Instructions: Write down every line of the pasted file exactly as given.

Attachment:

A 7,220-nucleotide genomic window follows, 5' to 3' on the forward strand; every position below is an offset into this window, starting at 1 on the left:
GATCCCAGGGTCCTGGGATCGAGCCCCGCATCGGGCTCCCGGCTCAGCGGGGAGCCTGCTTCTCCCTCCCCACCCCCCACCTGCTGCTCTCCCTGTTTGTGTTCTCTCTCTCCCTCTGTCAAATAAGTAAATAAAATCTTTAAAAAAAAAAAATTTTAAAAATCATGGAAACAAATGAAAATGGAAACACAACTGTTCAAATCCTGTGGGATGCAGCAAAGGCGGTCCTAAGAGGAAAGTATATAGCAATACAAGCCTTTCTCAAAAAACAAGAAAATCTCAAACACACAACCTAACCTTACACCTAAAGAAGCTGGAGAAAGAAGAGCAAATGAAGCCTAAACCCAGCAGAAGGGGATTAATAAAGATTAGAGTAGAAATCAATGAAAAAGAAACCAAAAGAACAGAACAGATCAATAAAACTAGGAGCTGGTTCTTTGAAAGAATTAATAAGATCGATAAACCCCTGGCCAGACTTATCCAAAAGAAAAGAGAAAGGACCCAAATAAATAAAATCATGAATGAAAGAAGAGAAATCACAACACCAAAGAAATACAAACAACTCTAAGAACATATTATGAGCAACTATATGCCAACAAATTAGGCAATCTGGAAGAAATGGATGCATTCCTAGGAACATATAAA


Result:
A 7,220-nucleotide genomic window follows, 5' to 3' on the forward strand; every position below is an offset into this window, starting at 1 on the left:
GATCCCAGGGTCCTGGGATCGAGCCCCGCATCGGGCTCCCGGCTCAGCGGGGAGCCTGCTTCTCCCTCCCCACCCCCCACCTGCTGCTCTCCCTGTTTGTGTTCTCTCTCTCCCTCTGTCAAATAAGTAAATAAAATCTTTAAAAAAAAAAAATTTTAAAAATCATGGAAACAAATGAAAATGGAAACACAACTGTTCAAATCCTGTGGGATGCAGCAAAGGCGGTCCTAAGAGGAAAGTATATAGCAATACAAGCCTTTCTCAAAAAACAAGAAAATCTCAAACACACAACCTAACCTTACACCTAAAGAAGCTGGAGAAAGAAGAGCAAATGAAGCCTAAACCCAGCAGAAGGGGATTAATAAAGATTAGAGTAGAAATCAATGAAAAAGAAACCAAAAGAACAGAACAGATCAATAAAACTAGGAGCTGGTTCTTTGAAAGAATTAATAAGATCGATAAACCCCTGGCCAGACTTATCCAAAAGAAAAGAGAAAGGACCCAAATAAATAAAATCATGAATGAAAGAAGAGAAATCACAACACCAAAGAAATACAAACAACTCTAAGAACATATTATGAGCAACTATATGCCAACAAATTAGGCAATCTGGAAGAAATGGATGCATTCCTAGGAACATATAAA